At night, the platoon would “lager up” forming a perimeter of alternating vehicles backed up to each other, with all weapons pointing outward from the circle. The mortar track would then set up their weapon and each vehicle would keep a guard up throughout the night.   K was an expert at setting up the platoon in positions that were difficult, if not downright impossible to attack.  1st platoon never suffered a single attack during my 10 months with K.  In fact, during my stint with the 1st platoon, we never lost a single soul.
          There came a time when a new Captain arrived on the scene and took over command of “A” troop.  Life changed almost immediately when he ordered all dogs removed from the perimeter.  My little pup “Speedo” along with maybe twenty or so of A Troops’ best guards were sent packing, the young puppies most likely wound up on local dinner tables in the area.   This did a lot to piss the troopers off and drive down morale.  Those dogs raised a ruckus whenever there was movement or sounds outside the wire.  He also made the mineral pool “off-limits” to soaking, which dropped his popularity to zero…the stoners of the 1st platoon pretty much ignored that order and could invariably be found smoking and joking in the pool at 3 or 4 in the morning while the Captain slept.
"Speedo"


Breaking camp in the a.m.



Buying Grass and Girlfriends on the Road with Mamasan before returning to the perimeter

         It was soon after that when Wolfman and Liver ran afoul of the Captain.  They were on one those long stints behind the wire, guarding firebase Panzer when the 1st platoon ran out of grass.  They conjured up a scheme to get to Cam Rahn Bay, and remedy the situation.   Another dude, “Hackett” joined the conspiracy and the trio caught a “Shithook” (CH-47 Chinook Helicopter) to Phan Rang AFB and on up to Cam Rahn AFB.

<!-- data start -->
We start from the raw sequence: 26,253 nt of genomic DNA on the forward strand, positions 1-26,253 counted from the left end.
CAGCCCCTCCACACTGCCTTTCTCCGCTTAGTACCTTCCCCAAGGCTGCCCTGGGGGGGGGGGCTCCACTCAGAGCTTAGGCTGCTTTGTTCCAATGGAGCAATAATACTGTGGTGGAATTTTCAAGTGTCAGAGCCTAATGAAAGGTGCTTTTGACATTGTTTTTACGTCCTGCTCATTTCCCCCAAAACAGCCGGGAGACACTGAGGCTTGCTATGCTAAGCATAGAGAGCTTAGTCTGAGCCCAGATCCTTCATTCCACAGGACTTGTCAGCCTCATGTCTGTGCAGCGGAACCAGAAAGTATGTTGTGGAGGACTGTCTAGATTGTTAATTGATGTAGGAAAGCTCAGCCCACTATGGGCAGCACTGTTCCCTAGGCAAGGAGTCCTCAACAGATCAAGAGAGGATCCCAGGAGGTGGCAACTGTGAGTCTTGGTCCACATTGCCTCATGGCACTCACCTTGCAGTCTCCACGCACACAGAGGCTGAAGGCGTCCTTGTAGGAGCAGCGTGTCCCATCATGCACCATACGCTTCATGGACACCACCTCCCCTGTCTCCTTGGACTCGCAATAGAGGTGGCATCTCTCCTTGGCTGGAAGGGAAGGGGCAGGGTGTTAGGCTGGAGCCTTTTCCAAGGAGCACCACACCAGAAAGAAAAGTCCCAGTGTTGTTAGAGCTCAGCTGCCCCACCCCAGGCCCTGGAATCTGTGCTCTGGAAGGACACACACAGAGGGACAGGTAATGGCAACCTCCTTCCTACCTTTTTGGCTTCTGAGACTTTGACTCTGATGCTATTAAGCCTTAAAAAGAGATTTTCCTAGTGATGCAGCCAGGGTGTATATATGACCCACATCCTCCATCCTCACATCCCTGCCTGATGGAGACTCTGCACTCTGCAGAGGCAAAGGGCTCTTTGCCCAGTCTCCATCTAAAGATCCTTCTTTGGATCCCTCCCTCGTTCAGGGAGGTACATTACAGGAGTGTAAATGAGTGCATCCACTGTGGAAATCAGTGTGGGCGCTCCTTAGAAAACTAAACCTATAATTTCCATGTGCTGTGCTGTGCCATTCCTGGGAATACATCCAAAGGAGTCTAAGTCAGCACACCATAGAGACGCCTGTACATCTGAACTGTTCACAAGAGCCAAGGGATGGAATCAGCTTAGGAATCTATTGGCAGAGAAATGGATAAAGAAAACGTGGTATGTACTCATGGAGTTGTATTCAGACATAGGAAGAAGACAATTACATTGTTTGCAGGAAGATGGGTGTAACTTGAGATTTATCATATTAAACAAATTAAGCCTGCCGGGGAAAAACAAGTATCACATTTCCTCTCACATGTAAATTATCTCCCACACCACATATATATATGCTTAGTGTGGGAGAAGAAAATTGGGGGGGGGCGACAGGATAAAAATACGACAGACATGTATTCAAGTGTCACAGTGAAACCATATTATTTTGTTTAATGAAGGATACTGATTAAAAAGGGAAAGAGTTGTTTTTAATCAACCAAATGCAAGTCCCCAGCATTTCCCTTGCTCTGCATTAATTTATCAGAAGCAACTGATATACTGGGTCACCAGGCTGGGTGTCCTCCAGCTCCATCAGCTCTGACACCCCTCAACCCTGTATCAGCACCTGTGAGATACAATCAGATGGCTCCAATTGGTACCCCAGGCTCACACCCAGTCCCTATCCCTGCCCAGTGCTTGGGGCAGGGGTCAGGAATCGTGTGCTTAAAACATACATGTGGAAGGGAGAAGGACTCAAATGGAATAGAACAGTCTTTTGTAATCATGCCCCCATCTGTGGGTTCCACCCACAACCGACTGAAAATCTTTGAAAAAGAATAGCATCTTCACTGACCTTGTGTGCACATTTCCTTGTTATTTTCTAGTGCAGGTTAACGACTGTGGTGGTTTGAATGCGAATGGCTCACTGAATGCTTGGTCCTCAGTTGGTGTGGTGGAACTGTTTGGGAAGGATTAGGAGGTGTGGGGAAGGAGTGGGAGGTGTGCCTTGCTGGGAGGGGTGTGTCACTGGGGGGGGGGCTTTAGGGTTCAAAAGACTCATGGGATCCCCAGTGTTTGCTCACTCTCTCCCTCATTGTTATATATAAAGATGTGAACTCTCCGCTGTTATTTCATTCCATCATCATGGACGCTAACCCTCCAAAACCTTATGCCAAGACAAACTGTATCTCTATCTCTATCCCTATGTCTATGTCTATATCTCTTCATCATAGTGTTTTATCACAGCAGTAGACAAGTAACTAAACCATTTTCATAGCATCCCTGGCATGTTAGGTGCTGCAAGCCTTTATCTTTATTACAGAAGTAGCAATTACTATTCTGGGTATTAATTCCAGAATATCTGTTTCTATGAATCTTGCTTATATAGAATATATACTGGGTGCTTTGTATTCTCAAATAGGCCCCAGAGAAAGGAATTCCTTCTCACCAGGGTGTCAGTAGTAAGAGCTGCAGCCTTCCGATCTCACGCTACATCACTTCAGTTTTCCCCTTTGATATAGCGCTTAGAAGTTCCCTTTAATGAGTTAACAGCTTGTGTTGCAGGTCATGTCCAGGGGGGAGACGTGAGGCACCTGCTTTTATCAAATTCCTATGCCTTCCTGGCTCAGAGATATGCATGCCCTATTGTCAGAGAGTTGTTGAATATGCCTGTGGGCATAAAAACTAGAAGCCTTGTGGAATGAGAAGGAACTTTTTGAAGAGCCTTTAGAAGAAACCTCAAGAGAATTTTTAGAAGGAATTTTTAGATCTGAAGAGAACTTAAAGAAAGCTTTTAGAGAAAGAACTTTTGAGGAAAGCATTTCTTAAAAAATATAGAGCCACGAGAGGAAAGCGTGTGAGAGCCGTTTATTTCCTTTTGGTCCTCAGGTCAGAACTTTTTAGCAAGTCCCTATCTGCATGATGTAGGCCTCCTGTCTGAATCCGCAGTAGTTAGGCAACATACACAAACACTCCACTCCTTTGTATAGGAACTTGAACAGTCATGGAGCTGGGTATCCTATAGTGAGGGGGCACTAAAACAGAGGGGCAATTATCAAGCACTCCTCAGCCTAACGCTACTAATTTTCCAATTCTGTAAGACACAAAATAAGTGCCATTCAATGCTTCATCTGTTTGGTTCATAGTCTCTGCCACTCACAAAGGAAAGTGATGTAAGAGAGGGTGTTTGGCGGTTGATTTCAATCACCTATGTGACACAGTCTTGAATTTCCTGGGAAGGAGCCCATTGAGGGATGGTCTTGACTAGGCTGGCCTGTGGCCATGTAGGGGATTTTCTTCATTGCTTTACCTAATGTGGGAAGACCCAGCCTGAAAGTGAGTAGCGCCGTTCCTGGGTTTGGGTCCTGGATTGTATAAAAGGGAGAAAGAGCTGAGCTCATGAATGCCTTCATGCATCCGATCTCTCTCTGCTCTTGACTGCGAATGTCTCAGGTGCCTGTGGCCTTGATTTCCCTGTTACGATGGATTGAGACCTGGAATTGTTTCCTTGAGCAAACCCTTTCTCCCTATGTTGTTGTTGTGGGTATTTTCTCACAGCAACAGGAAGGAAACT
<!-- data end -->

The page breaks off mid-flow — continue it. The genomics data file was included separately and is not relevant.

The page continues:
A couple months earlier, during one of these dry spells, Liver had fabricated a successful bogus trip to Phan Rang AFB and scored a couple of kilo’s.  The trip only had one quirky moment where he was trying to catch a convoy ride out of the airbase back to FB Panzer and no sooner got his thumb out when a couple Air Force MP’s in a jeep picked him up.  They were amused and chatty with this scruffy individual, covered with road dirt and packing a .45 caliber sub-machine gun.  They don’t often see individuals just wandering off the base and heading alone down the highway on foot, straight into enemy territory.  Liver was sweating bullets in the back seat, not knowing what the hell to do. He was way more afraid of these guys than Charlie at this moment.  He kept up the banter, and managed to scoop out one of the bags in his trousers and stuff it under the seat.  He was about to pull out another bag when the jeep passed through the gate and they let him out.  “Well soldier, you’re on your own” they waved, and turned back into the base.  On his return to the platoon, the sting of losing the bag to the MP’s was worth its weight in laughs.